The California Chamber of Commerce joined California Labor Commissioner Julie A. Su and the California Labor Federation yesterday in announcing the start of a statewide, multilingual campaign to educate workers and employers about wage theft.
Featuring the slogan “Wage Theft is a Crime,” the campaign illustrates how workers in low-wage industries—including agriculture, garment, construction and hospitality—are affected by wage theft.
Campaign-specific websites in English, www.WageTheftIsACrime.com, and Spanish, www.RoboDeSueldoEsUnCrimen.com, provide details on how to identify and report wage theft, retaliation and other labor law violations to the 18 offices of the Labor Commissioner located across the state.
The campaign, which also educates workers and employers about labor standards, such as minimum wage, overtime and meal and rest break requirements, features outreach to community-based organizations as well as a combination of print, radio and online media in order to reach a broad range of low-wage workers.
Su explained at yesterday’s news conference that the campaign also will target employers because “honest employers shouldn’t have to compete against wage theft violators.”
Supporting Su’s message in combating wage theft was CalChamber Policy Advocate Jennifer Barrera, who spoke at the news conference.
“Bad actors that operate in the underground economy not only hurt employees, but also law-abiding employers that are competing at an unfair disadvantage,” Barrera said. “We are hopeful that Commissioner Su’s efforts through this campaign to educate both employees and employers on their rights and responsibilities with regard to payment of wages will help to eliminate wage theft and balance the playing field amongst employers in California.”
The “Wage Theft is a Crime” public awareness campaign completes increased enforcement actions by the Labor Commissioner over the last three years that focus on the workers most at risk of experiencing wage theft. The Labor Commissioner’s targeted enforcement efforts have resulted in record-high amounts of minimum and overtime wages found owing to California workers and monetary penalties for illegal business practices. In addition, the Labor Commissioner’s efforts have protected law-abiding businesses from unfair competition by employers committing wage theft.
While it doesn’t happen often that the California Labor Federation, AFL-CIO, and the CalChamber share the same agenda, Labor Federation Legislative Director Angie Wei complimented CalChamber and all businesses for their dedication to protecting businesses and workers.
In this “unicorn moment” as Wei dubbed it, “We stand together with the Chamber because we agree that wage theft is a crime and their support acknowledges that it’s not fair and it’s not right for responsible employers who are trying to abide by the rules to compete against employers whose business practice, and whose whole business model is to cheat workers.”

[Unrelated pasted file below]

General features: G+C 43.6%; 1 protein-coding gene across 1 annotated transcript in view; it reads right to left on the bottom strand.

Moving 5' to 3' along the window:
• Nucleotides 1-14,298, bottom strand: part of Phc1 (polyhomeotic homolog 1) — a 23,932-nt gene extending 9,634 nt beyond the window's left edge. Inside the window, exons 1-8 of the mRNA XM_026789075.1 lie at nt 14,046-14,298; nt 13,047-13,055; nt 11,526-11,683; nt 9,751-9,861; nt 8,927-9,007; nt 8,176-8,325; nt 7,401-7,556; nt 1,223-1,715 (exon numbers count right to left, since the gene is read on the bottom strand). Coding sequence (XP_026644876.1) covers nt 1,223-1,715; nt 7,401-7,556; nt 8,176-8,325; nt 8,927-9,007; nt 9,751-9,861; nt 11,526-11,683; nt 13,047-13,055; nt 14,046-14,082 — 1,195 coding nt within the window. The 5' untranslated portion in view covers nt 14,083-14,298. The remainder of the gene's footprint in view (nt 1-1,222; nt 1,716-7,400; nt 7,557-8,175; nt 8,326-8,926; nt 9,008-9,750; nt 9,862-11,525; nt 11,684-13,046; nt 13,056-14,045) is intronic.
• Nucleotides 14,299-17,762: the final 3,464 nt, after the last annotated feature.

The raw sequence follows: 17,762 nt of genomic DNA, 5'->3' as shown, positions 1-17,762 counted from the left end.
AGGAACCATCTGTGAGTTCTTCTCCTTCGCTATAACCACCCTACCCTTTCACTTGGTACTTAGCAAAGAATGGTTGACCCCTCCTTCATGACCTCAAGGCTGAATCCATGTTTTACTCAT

In 2012 Su announced the creation of a Criminal Investigation Unit (CIU) to target employers who perpetrate “wage theft.”
Generally, “wage theft” is a phrase used to refer to infractions of the California Labor Code involving the payment of wages to workers. Wage theft might refer to employers who fail to pay for all hours worked, fail to pay nonexempt employees overtime, fail to pay minimum wage or fail to properly classify workers as employees and report them to the various state and federal agencies.
The goal is to protect workers and to allow companies that follow the law to compete. Cases handled by the CIU include:
- Workers’ compensation violations;
- Theft of labor (felony or misdemeanor);
- Payment of wages with bounced checks or insufficient funds;
- Unlicensed farm labor contractors and garment manufacturers;
- Kickbacks on public works projects;
- Violations involving minors on the job.
CIU conducts investigations, makes arrests for Labor Code violations, files criminal charges and serves subpoenas and inspection warrants. The CIU is made up of sworn peace officers who have completed the police academy and who qualify to carry firearms.
Wage Theft Media Campaign
In keeping with the campaign’s focus on California’s immigrant communities, the ads are tailored to best communicate with the ethnic groups in each region. Although English and Spanish advertisements and radio ads are slated to run statewide, print ads in the Bay Area will be published in Chinese, Vietnamese, Hmong, Tagalog in order to communicate with Asia immigrant groups.
Su highlighted her agency’s focus on targeting labor law violators and protecting law-abiding businesses from indiscriminate investigations at a meeting with the CalChamber Labor and Employment Committee.